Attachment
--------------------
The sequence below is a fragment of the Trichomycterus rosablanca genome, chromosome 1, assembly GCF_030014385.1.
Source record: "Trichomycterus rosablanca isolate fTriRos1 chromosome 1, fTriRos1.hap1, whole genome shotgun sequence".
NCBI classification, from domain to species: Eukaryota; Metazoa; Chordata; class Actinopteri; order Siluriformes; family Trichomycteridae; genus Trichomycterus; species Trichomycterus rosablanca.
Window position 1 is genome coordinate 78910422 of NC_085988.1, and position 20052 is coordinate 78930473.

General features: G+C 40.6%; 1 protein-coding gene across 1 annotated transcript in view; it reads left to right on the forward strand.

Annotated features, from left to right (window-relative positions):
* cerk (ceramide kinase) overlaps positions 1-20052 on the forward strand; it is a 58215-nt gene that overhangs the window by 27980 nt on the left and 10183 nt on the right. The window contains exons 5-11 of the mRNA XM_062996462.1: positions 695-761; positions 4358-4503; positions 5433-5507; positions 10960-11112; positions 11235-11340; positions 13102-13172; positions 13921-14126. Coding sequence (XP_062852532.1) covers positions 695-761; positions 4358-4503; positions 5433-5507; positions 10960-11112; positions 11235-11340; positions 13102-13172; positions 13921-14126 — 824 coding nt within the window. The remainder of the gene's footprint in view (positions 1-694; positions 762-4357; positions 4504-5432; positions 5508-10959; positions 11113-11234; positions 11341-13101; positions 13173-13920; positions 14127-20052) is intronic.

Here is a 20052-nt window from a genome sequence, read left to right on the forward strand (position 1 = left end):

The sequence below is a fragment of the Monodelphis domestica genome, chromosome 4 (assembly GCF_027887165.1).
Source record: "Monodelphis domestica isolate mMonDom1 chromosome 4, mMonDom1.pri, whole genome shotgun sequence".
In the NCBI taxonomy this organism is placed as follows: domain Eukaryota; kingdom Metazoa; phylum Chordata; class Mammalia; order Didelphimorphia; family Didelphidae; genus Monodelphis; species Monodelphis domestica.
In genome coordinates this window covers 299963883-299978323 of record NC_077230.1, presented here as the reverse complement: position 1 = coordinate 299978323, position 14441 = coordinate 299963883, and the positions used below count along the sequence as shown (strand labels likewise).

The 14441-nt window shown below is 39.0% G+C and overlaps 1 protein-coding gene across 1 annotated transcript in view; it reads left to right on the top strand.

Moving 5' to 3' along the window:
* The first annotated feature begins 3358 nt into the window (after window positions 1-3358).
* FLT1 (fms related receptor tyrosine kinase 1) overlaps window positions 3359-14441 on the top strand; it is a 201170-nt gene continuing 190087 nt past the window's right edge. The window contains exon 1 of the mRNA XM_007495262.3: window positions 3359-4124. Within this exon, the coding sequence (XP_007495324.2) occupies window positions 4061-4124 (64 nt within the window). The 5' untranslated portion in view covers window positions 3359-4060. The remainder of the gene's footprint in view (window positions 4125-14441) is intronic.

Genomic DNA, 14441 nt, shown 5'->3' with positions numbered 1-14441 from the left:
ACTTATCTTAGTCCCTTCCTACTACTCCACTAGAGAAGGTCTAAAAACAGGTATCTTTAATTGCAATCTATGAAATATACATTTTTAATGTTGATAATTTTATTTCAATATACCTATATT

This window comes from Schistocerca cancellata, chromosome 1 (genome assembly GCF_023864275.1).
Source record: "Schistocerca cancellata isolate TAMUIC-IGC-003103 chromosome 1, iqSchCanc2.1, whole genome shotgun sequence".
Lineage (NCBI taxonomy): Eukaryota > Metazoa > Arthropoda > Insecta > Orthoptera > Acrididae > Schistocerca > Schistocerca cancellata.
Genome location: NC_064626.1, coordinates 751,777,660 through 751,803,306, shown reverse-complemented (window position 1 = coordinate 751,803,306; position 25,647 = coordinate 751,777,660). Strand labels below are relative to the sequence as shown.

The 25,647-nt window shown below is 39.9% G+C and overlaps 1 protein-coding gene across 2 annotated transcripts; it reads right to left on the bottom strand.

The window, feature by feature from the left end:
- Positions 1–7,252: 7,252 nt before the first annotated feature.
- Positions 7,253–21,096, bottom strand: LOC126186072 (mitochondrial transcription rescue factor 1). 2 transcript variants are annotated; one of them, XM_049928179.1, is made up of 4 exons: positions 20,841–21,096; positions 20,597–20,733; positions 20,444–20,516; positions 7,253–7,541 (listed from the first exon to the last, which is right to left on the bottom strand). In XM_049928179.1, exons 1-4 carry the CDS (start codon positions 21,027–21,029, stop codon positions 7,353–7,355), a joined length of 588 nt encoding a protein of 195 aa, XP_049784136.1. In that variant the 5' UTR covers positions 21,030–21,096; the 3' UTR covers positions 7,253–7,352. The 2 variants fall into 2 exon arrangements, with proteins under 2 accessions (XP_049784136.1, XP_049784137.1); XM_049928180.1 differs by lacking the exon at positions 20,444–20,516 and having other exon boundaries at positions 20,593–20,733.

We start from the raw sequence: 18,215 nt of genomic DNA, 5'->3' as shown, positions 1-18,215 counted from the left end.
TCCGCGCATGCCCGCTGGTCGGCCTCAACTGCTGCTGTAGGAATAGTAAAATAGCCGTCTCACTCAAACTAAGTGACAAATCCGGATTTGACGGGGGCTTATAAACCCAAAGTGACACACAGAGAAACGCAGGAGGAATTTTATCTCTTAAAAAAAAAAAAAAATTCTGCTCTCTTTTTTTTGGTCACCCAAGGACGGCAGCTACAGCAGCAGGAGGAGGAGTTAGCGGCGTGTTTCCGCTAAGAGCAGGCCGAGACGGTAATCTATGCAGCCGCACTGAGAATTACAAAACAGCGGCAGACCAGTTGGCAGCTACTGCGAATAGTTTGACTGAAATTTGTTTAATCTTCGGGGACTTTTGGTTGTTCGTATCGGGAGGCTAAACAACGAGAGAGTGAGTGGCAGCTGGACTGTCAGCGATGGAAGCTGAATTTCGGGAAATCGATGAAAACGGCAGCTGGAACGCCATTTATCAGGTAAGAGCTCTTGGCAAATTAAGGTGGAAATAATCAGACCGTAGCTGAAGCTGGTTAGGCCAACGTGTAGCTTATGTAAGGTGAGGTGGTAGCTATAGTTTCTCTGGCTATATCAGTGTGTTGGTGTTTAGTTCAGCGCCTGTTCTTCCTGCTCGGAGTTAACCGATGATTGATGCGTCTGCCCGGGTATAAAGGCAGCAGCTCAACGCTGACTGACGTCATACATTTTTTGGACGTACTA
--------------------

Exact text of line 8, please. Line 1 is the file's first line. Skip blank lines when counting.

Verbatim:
Here is a 20052-nt window from a genome sequence, read left to right on the forward strand (position 1 = left end):